In my opinion, above-sentence is very provocative and may be near-equal to ColdKing’s rantings about revolution.

  39. nash, i’m responding to you if only to “educate” people here who have the same mindset as yours. what do you mean inaction? are you sure the government is “not” doing anything? the problem is that you want everything railroaded, and damn due process and the rule of law. yet you don’t want pgma to be a dictator who can fire or jail anyone on suspicion of dereliction of duty or wrongdoing based on bare allegations, do you? also, are you holding the president personally responsible for every crime that happens in the country?

    whether i am a “big-time” or small-time lawyer is neither here nor there. i am a lawyer and i owe it from nobody that i am one. it’s not subject to your approval or recognition, whatever or whoever you are.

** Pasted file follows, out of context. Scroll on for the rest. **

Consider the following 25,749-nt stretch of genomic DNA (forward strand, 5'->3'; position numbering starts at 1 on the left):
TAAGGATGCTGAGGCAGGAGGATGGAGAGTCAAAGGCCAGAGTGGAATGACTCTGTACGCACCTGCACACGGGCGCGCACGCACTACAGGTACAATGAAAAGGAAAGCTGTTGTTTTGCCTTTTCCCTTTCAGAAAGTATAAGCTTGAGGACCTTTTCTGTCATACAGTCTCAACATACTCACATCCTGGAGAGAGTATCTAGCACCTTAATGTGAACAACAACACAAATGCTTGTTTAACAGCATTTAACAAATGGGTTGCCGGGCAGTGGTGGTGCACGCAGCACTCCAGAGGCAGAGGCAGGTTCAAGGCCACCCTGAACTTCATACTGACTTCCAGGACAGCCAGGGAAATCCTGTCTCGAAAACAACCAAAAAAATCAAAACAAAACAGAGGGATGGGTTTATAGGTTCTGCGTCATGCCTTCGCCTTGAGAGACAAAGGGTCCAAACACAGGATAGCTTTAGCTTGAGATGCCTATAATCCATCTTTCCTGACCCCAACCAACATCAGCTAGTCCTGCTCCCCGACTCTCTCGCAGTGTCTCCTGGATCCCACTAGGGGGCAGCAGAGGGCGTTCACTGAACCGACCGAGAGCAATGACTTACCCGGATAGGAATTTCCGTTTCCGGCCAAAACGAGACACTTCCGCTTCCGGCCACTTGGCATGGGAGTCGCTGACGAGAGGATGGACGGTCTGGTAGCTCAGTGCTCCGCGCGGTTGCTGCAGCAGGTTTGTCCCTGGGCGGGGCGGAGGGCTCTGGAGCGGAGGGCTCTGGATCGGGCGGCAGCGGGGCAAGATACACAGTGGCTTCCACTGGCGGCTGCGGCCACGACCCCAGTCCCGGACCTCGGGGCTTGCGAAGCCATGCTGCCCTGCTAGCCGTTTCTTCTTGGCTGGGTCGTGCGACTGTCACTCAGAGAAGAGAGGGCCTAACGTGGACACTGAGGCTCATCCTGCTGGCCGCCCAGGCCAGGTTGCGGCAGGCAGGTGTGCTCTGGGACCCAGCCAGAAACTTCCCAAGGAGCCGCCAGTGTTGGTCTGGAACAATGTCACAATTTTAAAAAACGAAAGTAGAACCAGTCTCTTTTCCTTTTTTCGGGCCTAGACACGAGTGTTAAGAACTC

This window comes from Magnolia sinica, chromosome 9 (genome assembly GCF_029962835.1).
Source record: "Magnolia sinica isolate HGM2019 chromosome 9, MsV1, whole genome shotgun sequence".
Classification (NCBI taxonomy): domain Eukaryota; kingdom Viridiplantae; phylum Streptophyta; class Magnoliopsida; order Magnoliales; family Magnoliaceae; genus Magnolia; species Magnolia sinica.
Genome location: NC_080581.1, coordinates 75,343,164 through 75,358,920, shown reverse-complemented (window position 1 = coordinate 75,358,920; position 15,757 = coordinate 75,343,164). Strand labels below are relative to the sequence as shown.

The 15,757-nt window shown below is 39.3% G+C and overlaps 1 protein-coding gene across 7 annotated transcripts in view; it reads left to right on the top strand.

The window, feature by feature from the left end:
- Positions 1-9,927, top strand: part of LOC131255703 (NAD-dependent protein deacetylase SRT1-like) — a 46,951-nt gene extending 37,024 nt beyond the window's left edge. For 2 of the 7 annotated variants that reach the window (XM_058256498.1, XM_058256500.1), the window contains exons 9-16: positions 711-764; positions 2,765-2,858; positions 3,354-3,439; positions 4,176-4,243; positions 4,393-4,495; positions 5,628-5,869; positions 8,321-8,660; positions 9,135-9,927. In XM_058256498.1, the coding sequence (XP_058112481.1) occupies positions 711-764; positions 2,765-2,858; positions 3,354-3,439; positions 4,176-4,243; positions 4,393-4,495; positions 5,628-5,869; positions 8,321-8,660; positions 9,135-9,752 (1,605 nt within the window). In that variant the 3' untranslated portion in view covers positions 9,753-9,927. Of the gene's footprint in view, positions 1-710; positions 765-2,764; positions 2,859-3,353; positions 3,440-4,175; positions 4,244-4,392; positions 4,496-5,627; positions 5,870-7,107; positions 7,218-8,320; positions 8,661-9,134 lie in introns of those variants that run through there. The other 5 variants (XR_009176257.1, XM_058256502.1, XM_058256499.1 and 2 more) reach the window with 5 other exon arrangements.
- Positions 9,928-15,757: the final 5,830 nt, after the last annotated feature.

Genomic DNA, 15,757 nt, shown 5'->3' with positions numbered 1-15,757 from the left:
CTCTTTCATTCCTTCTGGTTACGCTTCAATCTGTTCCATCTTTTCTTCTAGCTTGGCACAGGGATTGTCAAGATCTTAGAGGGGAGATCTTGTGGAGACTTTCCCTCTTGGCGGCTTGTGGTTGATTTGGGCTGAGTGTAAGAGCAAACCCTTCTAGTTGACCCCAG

btw, i think if i said something against “gloria”, you would not only kiss my feet but my ass too. right? cheers.

  40. jason borne, resignation is purely voluntary. no need for any basis, not even “moral certainty” – whatever that is.
    if gma resigns, that’s exclusively her own decision, not because any one or group asks her to do so. resignation based on force, duress or intimidation is not valid.

    buencamino, take my advice. try to learn to accept defeat.lick you wounds and fight another day, maybe after 2010. btw, if the laws and constitution have already been gutted, why are you still writing canards and out of jail?

  41. the problem is that you want everything railroaded, and damn due process and the rule of law. yet you don’t want pgma to be a dictator who can fire or jail anyone on suspicion of dereliction of duty or wrongdoing based on bare allegations, do you? also, are you holding the president personally responsible for every crime that happens in the country?” — Bencard